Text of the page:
The Effects of Government Budget Deficit on Current Account: New Evidence from Selected Countries of the MENA Region (1994 – 2013)
KeywordsFinance, Public - Middle east
Finance, Public - North Africa
Budget deficits - Economic aspects - Middle East
Budget deficits - Economic aspects - North Africa
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AbstractThis thesis investigates the relationship between government budget and the current account for
a group of small open-developing economies selected from the Middle East and North Africa.
These countries are divided into two categories, including one the one hand, six oil exporting
countries and on the other, eight non-oil exporting countries, in the period from 1994 to 2013.
Specifically, this thesis tests the view of Ricardian infinite horizon illustrative agent model in
which lower public savings are met by equal increases in private savings, and as a result the
current account does not respond to the changes in government spending.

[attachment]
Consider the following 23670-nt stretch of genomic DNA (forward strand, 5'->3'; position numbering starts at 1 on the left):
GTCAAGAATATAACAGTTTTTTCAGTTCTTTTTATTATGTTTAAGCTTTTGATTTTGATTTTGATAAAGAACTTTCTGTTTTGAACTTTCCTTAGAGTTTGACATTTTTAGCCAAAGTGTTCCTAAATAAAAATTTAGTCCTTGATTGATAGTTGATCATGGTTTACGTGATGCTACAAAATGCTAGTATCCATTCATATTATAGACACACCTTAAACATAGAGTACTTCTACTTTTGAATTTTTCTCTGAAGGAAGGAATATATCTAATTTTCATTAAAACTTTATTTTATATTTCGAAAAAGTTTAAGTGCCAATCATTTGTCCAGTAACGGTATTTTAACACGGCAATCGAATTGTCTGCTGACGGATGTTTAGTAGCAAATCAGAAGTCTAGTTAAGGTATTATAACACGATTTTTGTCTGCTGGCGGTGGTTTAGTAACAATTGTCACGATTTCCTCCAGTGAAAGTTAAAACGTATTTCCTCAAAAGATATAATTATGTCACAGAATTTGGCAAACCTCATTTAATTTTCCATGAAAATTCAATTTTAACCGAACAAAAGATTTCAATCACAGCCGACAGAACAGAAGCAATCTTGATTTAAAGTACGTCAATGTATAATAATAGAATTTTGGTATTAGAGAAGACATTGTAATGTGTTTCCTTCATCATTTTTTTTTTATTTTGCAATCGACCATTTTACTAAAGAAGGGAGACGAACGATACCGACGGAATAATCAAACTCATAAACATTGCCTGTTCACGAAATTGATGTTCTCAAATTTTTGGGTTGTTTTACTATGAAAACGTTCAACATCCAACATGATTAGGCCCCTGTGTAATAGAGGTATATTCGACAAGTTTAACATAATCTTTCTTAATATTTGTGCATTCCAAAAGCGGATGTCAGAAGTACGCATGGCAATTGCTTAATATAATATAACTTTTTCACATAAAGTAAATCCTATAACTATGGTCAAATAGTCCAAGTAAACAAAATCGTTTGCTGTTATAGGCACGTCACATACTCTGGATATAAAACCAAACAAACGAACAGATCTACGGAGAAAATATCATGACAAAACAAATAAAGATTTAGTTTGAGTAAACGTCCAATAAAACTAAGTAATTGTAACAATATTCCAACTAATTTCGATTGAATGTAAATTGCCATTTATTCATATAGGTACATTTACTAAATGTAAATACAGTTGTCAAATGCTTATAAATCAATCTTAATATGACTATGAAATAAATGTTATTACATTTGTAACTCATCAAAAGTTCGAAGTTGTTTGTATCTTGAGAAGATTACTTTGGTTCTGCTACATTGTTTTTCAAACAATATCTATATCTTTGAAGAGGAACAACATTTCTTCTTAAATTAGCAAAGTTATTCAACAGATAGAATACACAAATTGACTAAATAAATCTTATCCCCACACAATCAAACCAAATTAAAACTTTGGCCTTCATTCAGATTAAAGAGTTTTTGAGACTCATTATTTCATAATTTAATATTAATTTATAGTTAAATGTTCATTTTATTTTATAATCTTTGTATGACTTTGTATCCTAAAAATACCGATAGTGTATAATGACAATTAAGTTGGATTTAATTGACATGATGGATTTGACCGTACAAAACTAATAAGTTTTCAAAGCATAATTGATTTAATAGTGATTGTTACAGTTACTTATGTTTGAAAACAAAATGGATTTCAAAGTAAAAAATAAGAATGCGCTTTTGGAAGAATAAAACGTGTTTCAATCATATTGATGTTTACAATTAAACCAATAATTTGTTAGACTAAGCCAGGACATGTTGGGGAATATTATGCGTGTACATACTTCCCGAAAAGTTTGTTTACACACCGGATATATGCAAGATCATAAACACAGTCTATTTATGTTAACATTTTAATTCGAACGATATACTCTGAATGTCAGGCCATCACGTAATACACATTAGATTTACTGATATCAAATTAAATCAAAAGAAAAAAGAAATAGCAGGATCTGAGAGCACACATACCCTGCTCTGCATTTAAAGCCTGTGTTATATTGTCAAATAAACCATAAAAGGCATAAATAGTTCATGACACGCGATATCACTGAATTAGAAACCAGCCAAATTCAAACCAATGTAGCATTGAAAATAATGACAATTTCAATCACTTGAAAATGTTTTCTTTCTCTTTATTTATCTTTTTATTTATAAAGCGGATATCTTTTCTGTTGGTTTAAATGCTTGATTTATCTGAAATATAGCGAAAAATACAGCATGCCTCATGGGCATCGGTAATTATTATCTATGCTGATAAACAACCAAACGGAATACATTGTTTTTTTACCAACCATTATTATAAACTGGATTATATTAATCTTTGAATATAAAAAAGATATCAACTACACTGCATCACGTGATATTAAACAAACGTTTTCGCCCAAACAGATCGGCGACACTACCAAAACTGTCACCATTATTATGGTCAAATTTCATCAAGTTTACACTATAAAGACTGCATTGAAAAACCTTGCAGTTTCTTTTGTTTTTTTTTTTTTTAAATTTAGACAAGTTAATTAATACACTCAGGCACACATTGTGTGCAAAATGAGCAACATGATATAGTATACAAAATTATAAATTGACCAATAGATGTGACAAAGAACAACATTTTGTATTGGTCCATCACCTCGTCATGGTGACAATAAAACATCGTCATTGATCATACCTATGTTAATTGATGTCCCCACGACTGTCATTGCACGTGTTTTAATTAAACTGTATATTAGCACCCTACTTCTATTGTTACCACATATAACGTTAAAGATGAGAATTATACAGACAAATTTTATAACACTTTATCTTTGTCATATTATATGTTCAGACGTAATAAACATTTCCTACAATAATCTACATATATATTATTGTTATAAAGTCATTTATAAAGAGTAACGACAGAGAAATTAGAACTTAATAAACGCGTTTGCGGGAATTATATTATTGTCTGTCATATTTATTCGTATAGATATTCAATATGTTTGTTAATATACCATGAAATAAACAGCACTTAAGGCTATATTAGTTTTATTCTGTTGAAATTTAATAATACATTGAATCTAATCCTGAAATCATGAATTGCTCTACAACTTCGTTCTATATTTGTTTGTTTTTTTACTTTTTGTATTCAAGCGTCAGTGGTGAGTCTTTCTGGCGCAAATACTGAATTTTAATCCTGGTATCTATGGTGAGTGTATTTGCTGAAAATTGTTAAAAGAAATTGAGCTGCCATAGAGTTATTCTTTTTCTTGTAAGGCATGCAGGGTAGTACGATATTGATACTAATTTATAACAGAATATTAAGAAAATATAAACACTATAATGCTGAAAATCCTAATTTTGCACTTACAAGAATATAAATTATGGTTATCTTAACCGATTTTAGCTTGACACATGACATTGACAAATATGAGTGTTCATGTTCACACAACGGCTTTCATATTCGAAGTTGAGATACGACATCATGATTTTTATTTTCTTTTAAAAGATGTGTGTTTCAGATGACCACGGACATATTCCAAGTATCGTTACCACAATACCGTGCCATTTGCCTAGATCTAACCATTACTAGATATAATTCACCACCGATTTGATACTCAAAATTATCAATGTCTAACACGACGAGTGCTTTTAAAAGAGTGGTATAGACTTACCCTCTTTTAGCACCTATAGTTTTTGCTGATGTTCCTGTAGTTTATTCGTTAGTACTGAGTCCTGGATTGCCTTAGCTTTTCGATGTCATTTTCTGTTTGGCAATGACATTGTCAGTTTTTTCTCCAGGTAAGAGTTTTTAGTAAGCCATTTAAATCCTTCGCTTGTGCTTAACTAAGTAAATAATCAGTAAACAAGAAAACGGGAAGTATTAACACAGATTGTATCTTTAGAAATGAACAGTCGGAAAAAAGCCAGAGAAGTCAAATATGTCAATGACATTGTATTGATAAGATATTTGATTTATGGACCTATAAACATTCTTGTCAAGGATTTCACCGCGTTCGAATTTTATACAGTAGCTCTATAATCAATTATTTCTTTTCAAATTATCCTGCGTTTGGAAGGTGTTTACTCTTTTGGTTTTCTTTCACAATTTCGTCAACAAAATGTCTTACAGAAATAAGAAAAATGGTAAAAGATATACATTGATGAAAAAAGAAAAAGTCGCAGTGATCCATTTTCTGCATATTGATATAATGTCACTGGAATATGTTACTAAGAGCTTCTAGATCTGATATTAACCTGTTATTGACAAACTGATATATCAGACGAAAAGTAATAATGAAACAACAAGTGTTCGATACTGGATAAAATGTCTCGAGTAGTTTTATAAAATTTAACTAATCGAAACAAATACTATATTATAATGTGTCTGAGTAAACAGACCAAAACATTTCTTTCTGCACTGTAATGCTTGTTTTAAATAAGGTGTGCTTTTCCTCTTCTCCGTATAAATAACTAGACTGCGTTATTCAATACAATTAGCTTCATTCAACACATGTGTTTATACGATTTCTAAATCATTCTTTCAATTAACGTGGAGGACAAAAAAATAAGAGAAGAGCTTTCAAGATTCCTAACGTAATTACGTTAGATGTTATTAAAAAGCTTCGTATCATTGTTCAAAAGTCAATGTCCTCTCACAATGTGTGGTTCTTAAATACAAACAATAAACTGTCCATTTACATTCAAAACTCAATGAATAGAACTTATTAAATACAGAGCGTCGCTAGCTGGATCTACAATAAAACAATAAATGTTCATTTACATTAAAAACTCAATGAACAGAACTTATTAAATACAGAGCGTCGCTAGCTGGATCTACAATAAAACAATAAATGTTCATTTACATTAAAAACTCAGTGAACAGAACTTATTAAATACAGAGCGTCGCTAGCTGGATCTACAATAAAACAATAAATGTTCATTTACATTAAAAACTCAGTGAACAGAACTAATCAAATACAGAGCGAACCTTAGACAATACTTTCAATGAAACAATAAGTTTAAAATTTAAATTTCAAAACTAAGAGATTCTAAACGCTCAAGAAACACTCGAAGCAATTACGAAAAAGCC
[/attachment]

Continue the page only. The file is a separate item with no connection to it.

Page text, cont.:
In contrast, a Keynesian conventional viewpoint, in which there is a fall in public savings, has a
conflicting effect on the current account. New evidence from a panel data analysis supports the
conventional approach of a positive relationship between government budget and current account
in oil countries. However, our results don’t support the Ricardian or Keynesian views for non-oil
countries; our estimates support “Twin divergence” rather than “twin deficits” in case of non -oil
Our estimates show that a rise by one US billion dollars of the government budget deficit
increases the current account to deteriorate by 0.72 US billion dollars in the case of oil exporting
countries. On the other hand, the rise by one US billion dollars of the government budget deficit
improves the current account by 0.29 US billion dollars in case of non-oil exporting countries .